The Slaves explores the theme of power using an isolated event of the Transatlantic Slave Trade. The original version was written in 1972, when Mohammed Ben-Abdallah was in the final year at University of Ghana, and was first produced at the University of Ghana. In the same year, it became the first non-American play to win the Randolph Edmonds Award of the National Association for Speech and Dramatic Arts in the USA. It has since been performed many times and has received critical acclaim in Ghana and abroad.
This expanded and richly enhanced version of the play is enriched by ben-Abdallah’s vast experience as a major African playwright and director, and by the techniques of Abibigoro mastered by the veteran Ghanaian artist over years of dedicated experimental work.
This version of The Slaves was first presented at the University of Ghana and at the National Theatre of Ghana as part of of the programme of dramatic presentations in celebration of Ghana’s 50th Independence Anniversary in 2017.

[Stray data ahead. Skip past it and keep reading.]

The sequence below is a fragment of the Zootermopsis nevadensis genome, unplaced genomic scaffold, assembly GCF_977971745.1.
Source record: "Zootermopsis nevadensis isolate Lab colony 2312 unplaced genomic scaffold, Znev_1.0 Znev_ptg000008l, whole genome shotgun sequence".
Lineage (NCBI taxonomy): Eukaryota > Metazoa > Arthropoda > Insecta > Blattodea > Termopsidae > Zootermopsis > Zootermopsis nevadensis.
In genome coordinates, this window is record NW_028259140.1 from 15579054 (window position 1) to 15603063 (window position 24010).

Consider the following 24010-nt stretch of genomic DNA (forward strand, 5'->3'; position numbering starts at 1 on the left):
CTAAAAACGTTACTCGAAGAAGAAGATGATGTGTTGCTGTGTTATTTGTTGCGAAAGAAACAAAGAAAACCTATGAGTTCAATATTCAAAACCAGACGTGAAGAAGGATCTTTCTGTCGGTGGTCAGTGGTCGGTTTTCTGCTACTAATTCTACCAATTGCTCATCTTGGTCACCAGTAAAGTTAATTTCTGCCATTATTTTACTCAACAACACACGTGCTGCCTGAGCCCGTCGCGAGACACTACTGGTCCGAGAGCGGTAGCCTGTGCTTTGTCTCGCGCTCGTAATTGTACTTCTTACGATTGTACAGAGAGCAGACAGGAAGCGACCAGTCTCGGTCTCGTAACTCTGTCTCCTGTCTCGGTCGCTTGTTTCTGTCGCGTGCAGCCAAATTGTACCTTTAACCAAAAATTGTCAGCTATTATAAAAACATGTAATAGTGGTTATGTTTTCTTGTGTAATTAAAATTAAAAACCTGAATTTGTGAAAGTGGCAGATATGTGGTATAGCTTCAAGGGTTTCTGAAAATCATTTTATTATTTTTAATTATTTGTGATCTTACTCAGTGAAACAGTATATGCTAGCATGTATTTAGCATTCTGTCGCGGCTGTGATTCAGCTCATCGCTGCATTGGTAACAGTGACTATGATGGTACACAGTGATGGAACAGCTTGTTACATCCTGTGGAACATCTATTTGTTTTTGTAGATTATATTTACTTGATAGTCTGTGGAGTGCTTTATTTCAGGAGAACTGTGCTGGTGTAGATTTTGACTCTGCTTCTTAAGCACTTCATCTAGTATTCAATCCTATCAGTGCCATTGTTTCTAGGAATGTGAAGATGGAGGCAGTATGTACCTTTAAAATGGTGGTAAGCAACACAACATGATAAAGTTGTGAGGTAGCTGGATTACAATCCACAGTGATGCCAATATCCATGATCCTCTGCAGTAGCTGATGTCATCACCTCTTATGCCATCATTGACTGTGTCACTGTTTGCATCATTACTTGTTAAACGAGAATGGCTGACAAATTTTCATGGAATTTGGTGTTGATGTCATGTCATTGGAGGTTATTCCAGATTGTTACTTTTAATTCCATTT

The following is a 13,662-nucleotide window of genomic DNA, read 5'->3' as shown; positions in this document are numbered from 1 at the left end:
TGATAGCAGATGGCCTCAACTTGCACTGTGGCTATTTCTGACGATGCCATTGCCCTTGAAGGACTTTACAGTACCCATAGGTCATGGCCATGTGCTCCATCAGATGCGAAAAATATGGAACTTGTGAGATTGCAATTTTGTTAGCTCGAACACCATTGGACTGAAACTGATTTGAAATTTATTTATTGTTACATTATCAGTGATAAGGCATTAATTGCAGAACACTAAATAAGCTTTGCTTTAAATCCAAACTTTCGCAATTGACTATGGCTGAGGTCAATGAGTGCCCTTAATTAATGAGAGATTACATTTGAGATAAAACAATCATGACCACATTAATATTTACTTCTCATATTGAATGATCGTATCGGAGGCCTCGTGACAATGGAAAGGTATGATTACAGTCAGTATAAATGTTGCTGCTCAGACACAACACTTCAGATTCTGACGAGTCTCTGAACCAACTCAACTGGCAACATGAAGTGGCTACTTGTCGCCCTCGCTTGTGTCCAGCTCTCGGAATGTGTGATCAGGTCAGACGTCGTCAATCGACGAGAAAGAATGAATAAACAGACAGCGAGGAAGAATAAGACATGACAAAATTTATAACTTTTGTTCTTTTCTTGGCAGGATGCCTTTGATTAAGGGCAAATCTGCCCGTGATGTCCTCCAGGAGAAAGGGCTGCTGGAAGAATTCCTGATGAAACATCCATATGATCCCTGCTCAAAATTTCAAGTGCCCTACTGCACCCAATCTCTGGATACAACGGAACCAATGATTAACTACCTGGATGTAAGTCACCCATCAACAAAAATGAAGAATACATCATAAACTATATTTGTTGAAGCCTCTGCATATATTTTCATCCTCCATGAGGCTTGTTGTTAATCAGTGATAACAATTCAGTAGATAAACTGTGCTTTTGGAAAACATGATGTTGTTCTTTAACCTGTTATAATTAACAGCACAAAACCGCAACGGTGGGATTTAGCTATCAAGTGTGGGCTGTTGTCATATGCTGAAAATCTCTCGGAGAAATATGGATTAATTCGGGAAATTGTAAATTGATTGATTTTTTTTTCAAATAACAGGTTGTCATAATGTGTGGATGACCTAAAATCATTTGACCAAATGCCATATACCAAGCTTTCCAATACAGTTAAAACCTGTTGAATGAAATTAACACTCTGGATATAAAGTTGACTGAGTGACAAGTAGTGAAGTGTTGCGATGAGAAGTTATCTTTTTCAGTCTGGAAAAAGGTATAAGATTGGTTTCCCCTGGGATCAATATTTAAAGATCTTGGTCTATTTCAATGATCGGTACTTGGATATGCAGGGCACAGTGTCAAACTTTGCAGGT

A Portuguese slave ship leaves the Elmina Castle with hundreds of African slaves bound for the Americas, but one slave girl is left behind. A traumatic story of Asana and her new environment extol the attributes of the tradition and culture of the people of Edina, both of the spiritual and the mundane. The impact of the slave trade on all concerned is told with anger, love and even humour. In spite of her ordeal, Asana, like the people of Edina, remains strong like the anthill. The Elmina Castle features in a documentary film made by Bill Marshall on Nana Yaa Asantewaa, the legendary queen mother of Ejisu in Ashanti, who was captured by the British colonial masters, who exiled her to Seychelles where she died. This play comes after a four year drought in any artistic work by the author.